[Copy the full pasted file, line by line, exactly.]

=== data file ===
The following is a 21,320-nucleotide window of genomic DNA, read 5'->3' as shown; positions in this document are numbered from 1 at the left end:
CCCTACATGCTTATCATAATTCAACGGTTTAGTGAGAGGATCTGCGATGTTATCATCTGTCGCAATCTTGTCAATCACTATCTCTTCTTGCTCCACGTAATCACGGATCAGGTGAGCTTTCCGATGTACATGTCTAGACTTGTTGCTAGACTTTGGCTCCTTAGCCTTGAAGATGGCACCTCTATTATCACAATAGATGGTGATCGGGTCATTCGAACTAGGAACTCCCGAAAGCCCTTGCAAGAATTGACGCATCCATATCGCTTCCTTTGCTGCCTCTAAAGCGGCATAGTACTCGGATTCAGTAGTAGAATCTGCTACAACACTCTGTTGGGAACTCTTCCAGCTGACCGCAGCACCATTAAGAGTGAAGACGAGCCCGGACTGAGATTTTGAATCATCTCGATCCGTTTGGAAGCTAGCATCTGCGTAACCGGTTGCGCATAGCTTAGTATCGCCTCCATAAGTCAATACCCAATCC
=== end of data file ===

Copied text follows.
The following is a 21,320-nucleotide window of genomic DNA, read 5'->3' as shown; positions in this document are numbered from 1 at the left end:
CCCTACATGCTTATCATAATTCAACGGTTTAGTGAGAGGATCTGCGATGTTATCATCTGTCGCAATCTTGTCAATCACTATCTCTTCTTGCTCCACGTAATCACGGATCAGGTGAGCTTTCCGATGTACATGTCTAGACTTGTTGCTAGACTTTGGCTCCTTAGCCTTGAAGATGGCACCTCTATTATCACAATAGATGGTGATCGGGTCATTCGAACTAGGAACTCCCGAAAGCCCTTGCAAGAATTGACGCATCCATATCGCTTCCTTTGCTGCCTCTAAAGCGGCATAGTACTCGGATTCAGTAGTAGAATCTGCTACAACACTCTGTTGGGAACTCTTCCAGCTGACCGCAGCACCATTAAGAGTGAAGACGAGCCCGGACTGAGATTTTGAATCATCTCGATCCGTTTGGAAGCTAGCATCTGCGTAACCGGTTGCGCATAGCTTAGTATCGCCTCCATAAGTCAATACCCAATCC